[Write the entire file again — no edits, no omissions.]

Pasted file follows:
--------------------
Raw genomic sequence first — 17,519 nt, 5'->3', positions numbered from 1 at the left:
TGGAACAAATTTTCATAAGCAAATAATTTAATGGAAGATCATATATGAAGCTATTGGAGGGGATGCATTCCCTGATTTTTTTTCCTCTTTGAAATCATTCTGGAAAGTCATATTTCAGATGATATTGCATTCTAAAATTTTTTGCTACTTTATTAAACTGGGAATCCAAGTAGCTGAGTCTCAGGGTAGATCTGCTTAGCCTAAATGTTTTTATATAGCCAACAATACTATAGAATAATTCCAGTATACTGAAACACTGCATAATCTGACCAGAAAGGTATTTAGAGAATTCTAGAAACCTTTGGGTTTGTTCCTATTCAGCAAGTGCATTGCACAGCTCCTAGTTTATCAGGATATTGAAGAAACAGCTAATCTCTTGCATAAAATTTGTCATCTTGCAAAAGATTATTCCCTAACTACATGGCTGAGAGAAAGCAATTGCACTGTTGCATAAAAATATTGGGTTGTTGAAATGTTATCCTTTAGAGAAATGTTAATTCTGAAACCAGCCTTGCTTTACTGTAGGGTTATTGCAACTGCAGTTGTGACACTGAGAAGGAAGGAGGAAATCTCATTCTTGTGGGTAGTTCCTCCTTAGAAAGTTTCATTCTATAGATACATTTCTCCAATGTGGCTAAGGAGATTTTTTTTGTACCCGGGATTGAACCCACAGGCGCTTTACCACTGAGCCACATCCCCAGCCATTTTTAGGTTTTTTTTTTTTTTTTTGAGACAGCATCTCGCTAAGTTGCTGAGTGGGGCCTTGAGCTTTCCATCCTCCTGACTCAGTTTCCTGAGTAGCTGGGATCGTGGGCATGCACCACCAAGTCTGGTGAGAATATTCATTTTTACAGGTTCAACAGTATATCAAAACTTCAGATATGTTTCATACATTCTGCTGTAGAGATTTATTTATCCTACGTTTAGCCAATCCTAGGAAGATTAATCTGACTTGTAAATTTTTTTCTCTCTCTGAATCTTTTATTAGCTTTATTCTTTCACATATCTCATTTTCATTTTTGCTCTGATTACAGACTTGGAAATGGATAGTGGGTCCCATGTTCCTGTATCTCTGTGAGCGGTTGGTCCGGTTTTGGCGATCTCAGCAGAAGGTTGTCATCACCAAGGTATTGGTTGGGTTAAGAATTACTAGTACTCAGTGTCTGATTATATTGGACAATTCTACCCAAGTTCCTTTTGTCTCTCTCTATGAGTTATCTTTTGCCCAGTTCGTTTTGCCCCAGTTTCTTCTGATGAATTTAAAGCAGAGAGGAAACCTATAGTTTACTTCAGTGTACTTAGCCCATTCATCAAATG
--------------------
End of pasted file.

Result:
Raw genomic sequence first — 17,519 nt, 5'->3', positions numbered from 1 at the left:
TGGAACAAATTTTCATAAGCAAATAATTTAATGGAAGATCATATATGAAGCTATTGGAGGGGATGCATTCCCTGATTTTTTTTCCTCTTTGAAATCATTCTGGAAAGTCATATTTCAGATGATATTGCATTCTAAAATTTTTTGCTACTTTATTAAACTGGGAATCCAAGTAGCTGAGTCTCAGGGTAGATCTGCTTAGCCTAAATGTTTTTATATAGCCAACAATACTATAGAATAATTCCAGTATACTGAAACACTGCATAATCTGACCAGAAAGGTATTTAGAGAATTCTAGAAACCTTTGGGTTTGTTCCTATTCAGCAAGTGCATTGCACAGCTCCTAGTTTATCAGGATATTGAAGAAACAGCTAATCTCTTGCATAAAATTTGTCATCTTGCAAAAGATTATTCCCTAACTACATGGCTGAGAGAAAGCAATTGCACTGTTGCATAAAAATATTGGGTTGTTGAAATGTTATCCTTTAGAGAAATGTTAATTCTGAAACCAGCCTTGCTTTACTGTAGGGTTATTGCAACTGCAGTTGTGACACTGAGAAGGAAGGAGGAAATCTCATTCTTGTGGGTAGTTCCTCCTTAGAAAGTTTCATTCTATAGATACATTTCTCCAATGTGGCTAAGGAGATTTTTTTTGTACCCGGGATTGAACCCACAGGCGCTTTACCACTGAGCCACATCCCCAGCCATTTTTAGGTTTTTTTTTTTTTTTTTGAGACAGCATCTCGCTAAGTTGCTGAGTGGGGCCTTGAGCTTTCCATCCTCCTGACTCAGTTTCCTGAGTAGCTGGGATCGTGGGCATGCACCACCAAGTCTGGTGAGAATATTCATTTTTACAGGTTCAACAGTATATCAAAACTTCAGATATGTTTCATACATTCTGCTGTAGAGATTTATTTATCCTACGTTTAGCCAATCCTAGGAAGATTAATCTGACTTGTAAATTTTTTTCTCTCTCTGAATCTTTTATTAGCTTTATTCTTTCACATATCTCATTTTCATTTTTGCTCTGATTACAGACTTGGAAATGGATAGTGGGTCCCATGTTCCTGTATCTCTGTGAGCGGTTGGTCCGGTTTTGGCGATCTCAGCAGAAGGTTGTCATCACCAAGGTATTGGTTGGGTTAAGAATTACTAGTACTCAGTGTCTGATTATATTGGACAATTCTACCCAAGTTCCTTTTGTCTCTCTCTATGAGTTATCTTTTGCCCAGTTCGTTTTGCCCCAGTTTCTTCTGATGAATTTAAAGCAGAGAGGAAACCTATAGTTTACTTCAGTGTACTTAGCCCATTCATCAAATG